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Corporate training and employees’ productivity

As we point out above, the main advantage of training is in building up employees’ confidence, teamwork, and productivity. You’ll be able to quantify a successful corporate training program in increased focus and productivity afterward.


However, there also can be some doubts in the industries about the effectiveness of corporate training. While some types of training are essential information, out-of-touch or poorly-timed corporate training programs can instill negative reactions in employees. Consider the following factors that can undermine the productivity and usefulness of corporate training:


  • Does the training meet employee needs? A quick way for training to feel irrelevant to employees is for the training to not align with their needs. So make sure the training you provide speaks directly to employees’ on-the-job needs.


  • Is the training “too much to digest?” Information overload can be the result of trying to cram too much information into one session. Microlearning through short pieces of content and digestible graphics can help keep your employees from burning out from training sessions.


  • Are the training methods outdated? Old training videos and poorly, blandly written instruction manuals are the type of things that will put your employees to sleep. Make sure your materials are overhauled to be engaging periodically. Specifically, when trying to reach younger employees, gamification techniques (badges, quizzes with high scores, etc.) can significantly increase engagement.


  • Is the training conveniently timed for employees? They will feel obligated to participate, however, if the sessions are poorly timed and/or negatively disrupt workflow, it could end up being more of an interruption than a benefit. Online learning techniques are particularly advantageous for setting up corporate training that can be available whenever an employee wants to access them.


By addressing these pitfalls, particularly through effective online training options, you can make sure any corporate training you institute is a net positive and not something employees might resent as a burden.


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Tips for creating an efficient corporate training program

In the creation and planning stage, applying the following can help you zero in on corporate training that will be the most beneficial:


  • Define skill sets that are valuable to your organization. This is also known as “skills gap analysis”: To determine what the most relevant skills and training will be for your team, identify what is most needed, and most lacking. Additionally,
    • Think about what skills you’ll need for your business over the next 5-10 years.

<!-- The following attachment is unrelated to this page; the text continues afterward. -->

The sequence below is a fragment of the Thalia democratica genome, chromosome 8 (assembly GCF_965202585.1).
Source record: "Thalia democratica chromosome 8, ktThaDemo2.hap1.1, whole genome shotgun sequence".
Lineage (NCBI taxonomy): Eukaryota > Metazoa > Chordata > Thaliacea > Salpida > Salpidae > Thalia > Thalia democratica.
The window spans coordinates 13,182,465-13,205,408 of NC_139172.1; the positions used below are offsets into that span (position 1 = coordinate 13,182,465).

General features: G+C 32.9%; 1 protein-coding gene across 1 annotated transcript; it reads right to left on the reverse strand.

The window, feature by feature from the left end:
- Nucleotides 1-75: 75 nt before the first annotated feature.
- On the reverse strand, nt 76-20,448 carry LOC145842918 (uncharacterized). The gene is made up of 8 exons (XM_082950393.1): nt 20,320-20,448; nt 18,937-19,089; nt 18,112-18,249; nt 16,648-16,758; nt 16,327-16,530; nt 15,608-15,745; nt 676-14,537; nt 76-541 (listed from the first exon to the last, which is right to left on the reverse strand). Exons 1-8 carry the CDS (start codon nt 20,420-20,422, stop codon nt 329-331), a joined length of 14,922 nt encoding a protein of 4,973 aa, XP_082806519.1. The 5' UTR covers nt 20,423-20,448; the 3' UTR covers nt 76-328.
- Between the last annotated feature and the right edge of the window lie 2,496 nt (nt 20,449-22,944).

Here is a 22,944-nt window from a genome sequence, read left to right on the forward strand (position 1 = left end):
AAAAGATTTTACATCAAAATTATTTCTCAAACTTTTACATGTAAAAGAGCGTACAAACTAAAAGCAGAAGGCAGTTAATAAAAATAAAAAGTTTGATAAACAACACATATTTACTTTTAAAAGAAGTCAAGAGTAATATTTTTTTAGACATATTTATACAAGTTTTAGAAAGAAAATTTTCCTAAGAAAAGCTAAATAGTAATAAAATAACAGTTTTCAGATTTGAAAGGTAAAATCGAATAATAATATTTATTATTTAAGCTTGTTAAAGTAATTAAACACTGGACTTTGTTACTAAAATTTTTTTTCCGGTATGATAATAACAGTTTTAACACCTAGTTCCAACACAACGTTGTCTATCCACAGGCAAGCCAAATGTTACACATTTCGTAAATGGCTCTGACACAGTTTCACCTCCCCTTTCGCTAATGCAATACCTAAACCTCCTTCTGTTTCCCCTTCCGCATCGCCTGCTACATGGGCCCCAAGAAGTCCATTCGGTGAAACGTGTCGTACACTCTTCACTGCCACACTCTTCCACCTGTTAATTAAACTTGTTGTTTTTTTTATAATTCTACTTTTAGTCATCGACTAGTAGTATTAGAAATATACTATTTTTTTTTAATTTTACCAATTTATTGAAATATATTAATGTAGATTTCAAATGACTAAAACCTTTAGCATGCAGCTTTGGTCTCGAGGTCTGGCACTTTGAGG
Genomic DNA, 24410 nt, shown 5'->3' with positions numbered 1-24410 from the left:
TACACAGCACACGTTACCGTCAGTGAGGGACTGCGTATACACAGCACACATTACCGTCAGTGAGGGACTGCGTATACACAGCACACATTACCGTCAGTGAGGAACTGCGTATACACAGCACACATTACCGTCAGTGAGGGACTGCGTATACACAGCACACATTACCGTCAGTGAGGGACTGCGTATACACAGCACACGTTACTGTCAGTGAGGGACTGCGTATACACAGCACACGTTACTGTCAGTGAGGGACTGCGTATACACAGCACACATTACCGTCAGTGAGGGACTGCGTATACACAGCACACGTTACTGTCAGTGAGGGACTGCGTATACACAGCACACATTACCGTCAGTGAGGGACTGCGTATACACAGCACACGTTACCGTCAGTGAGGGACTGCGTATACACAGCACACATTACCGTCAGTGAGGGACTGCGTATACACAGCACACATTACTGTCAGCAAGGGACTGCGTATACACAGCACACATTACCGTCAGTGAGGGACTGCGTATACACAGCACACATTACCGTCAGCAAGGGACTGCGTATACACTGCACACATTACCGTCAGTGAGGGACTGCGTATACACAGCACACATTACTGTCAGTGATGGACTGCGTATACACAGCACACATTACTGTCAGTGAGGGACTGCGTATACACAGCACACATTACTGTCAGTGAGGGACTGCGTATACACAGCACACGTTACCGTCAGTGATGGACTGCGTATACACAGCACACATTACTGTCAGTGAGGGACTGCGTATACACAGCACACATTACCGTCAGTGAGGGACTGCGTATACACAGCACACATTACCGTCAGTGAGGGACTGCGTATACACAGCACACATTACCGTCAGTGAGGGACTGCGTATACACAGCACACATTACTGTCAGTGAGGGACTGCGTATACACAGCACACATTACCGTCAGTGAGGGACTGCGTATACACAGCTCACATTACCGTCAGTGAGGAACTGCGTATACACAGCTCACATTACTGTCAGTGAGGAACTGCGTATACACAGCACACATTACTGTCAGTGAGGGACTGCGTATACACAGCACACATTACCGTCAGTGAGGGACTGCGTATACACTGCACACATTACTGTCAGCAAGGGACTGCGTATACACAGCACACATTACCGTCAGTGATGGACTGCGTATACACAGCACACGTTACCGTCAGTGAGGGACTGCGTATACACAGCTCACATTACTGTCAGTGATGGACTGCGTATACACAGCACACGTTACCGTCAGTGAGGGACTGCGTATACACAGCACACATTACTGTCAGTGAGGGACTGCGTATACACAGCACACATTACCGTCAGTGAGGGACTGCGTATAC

• Evaluate your team’s existing skill stack.


  • Envision clear objectives. In other words, be clear about what you want your employees to learn through corporate training.


  • Consider your employees. Understand their preferred methods of learning, think about their schedules, workload, and possible availability, and you can customize training to best fit your team.


  • ˆ∫ What is your budget? What are your resources? You’ll need to make sure to work within your means.


Once you have a viable program in place:


  • Set training goals. As mentioned above, know what you want your employees to learn, and how you can measure success. Training should be according to the roles and requirements of your employees.


  • Leverage technology. Use employee training software and/or an online educational platform that’s suited to your needs and budget. Even if an in-person corporate training program is your ideal, consider hybrid options, or at minimum record sessions so they can be replayed on demand after the fact.


  • Personalize the experience. “One size fits all” training programs may be cost-effective but will feel at best generic and at worst unhelpful to your employees. A personalized program and experience will be far more relevant and engaging.


  • Gamify your training. As we pointed out above, gamification is highly engaging and can be particularly effective for younger staff members. Badges, certifications, and other rewards can motivate employees to learn and can take some of the pressure off the instructor to also serve as a motivator.


  • Use data and analytics to improve. Here’s another place hybrid and virtual learning can shine: while in-person corporate training might be limited only to testing or certification to quantify effectiveness, virtual learning platforms, and LMS can offer advanced analytics for actionable insight into how to make your training more effective.




Final Thoughts

From what we’ve laid out here, it’s easy to conclude that corporate training can greatly benefit both companies and employees, and especially that online learning through software, educational platforms, and LMS can be cost-effective, easy to implement, and potentially highly personalized experiences for your employee learners. As virtual and hybrid learning expand, make sure you include these types of courses and experiences in your corporate training programs. It will keep your company on the leading edge of corporate training, and help you pull ahead of competitors.